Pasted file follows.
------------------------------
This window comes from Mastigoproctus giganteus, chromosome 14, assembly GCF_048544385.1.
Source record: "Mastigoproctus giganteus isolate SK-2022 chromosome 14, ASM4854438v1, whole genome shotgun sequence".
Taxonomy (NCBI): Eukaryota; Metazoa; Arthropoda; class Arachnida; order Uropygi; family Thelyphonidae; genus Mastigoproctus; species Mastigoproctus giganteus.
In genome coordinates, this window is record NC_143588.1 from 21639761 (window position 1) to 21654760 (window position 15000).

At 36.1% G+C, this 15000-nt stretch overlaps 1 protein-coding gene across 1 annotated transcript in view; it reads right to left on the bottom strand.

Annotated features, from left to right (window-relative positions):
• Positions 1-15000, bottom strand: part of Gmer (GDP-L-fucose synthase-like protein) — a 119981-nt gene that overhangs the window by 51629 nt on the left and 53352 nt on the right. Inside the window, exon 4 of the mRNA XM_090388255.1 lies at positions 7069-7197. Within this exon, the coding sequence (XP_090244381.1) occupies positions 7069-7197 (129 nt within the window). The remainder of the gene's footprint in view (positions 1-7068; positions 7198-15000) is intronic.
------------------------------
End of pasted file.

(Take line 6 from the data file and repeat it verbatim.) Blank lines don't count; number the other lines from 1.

Annotated features, from left to right (window-relative positions):